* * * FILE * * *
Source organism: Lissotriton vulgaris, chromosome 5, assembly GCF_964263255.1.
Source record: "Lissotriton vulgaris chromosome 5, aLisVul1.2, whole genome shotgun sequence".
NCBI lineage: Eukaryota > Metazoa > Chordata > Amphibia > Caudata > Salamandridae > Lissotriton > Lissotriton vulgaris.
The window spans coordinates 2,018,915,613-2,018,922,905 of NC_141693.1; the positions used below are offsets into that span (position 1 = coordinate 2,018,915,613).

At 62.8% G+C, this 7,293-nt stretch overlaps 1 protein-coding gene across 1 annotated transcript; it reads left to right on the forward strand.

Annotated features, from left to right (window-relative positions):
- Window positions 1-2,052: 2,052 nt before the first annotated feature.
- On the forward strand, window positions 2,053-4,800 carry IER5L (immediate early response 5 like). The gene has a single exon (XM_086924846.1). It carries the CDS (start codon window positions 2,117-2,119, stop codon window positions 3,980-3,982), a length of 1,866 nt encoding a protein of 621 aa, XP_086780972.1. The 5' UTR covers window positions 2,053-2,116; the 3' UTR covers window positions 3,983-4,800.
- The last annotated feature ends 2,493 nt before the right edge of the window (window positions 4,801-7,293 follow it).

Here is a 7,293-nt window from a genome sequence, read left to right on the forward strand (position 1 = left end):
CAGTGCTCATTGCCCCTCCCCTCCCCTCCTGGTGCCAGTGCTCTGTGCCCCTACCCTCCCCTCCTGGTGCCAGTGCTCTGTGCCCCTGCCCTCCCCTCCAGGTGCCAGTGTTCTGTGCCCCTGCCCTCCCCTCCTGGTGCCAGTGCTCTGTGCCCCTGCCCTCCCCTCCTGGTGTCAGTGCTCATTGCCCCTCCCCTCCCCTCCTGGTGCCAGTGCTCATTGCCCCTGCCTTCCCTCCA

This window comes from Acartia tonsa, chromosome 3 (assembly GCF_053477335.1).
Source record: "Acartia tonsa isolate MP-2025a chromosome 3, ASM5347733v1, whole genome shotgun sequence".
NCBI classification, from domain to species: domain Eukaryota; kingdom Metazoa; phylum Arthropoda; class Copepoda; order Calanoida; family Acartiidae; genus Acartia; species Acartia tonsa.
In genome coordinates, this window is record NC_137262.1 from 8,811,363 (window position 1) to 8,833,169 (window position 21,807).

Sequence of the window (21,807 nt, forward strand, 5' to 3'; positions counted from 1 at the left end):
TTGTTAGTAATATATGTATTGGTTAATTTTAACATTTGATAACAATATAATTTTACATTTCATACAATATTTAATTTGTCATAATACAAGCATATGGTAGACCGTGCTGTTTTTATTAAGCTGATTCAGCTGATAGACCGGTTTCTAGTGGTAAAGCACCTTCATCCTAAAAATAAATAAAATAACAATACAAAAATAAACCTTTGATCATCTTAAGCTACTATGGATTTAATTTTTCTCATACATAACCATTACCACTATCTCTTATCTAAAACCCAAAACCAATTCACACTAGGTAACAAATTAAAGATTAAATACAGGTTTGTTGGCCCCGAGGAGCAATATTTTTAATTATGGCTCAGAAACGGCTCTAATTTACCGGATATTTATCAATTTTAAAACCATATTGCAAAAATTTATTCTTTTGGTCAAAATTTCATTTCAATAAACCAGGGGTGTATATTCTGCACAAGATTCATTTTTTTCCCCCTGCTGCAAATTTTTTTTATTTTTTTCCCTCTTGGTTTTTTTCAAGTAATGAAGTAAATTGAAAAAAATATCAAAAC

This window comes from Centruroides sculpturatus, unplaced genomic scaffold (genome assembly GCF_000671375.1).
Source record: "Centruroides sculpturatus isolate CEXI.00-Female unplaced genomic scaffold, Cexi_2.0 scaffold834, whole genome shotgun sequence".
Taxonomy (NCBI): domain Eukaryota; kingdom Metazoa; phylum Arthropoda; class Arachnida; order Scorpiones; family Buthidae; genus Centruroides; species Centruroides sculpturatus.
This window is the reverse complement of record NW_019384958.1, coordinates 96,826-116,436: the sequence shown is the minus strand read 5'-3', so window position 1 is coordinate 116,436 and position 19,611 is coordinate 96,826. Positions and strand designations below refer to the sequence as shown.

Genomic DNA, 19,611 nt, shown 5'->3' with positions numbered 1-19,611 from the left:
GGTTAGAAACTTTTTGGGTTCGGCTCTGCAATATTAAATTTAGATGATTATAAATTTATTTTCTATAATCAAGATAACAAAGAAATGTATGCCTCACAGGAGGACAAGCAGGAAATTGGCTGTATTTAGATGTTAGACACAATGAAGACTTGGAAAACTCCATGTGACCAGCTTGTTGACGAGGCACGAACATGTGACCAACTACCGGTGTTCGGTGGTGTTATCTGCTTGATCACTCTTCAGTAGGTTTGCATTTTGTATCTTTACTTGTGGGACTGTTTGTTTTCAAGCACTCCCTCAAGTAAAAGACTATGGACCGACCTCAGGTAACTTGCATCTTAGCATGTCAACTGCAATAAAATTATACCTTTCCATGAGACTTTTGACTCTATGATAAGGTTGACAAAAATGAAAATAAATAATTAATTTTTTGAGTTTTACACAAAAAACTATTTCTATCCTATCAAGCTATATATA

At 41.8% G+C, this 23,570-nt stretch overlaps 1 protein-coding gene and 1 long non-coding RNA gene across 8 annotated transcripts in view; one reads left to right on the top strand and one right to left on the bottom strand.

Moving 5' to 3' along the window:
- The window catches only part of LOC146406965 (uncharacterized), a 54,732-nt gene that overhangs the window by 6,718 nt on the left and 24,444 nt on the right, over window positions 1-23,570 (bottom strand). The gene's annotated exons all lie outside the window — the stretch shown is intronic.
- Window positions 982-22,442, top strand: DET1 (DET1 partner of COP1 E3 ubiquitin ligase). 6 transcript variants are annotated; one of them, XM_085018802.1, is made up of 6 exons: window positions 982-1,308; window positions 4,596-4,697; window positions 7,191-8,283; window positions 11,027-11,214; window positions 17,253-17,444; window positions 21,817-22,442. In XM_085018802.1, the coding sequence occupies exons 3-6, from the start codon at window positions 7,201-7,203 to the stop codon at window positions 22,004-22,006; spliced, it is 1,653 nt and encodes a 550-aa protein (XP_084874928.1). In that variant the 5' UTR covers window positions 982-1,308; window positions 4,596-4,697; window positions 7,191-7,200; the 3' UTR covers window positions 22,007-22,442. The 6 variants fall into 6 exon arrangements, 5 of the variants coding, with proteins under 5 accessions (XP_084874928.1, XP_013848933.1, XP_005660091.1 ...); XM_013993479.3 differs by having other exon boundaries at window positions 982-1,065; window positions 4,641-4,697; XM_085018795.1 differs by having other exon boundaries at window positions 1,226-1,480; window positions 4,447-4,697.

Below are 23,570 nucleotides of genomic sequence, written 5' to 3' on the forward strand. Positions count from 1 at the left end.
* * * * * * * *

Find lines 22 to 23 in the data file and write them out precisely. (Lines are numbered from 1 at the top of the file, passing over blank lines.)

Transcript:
Genomic DNA, 19,611 nt, shown 5'->3' with positions numbered 1-19,611 from the left:
GGTTAGAAACTTTTTGGGTTCGGCTCTGCAATATTAAATTTAGATGATTATAAATTTATTTTCTATAATCAAGATAACAAAGAAATGTATGCCTCACAGGAGGACAAGCAGGAAATTGGCTGTATTTAGATGTTAGACACAATGAAGACTTGGAAAACTCCATGTGACCAGCTTGTTGACGAGGCACGAACATGTGACCAACTACCGGTGTTCGGTGGTGTTATCTGCTTGATCACTCTTCAGTAGGTTTGCATTTTGTATCTTTACTTGTGGGACTGTTTGTTTTCAAGCACTCCCTCAAGTAAAAGACTATGGACCGACCTCAGGTAACTTGCATCTTAGCATGTCAACTGCAATAAAATTATACCTTTCCATGAGACTTTTGACTCTATGATAAGGTTGACAAAAATGAAAATAAATAATTAATTTTTTGAGTTTTACACAAAAAACTATTTCTATCCTATCAAGCTATATATA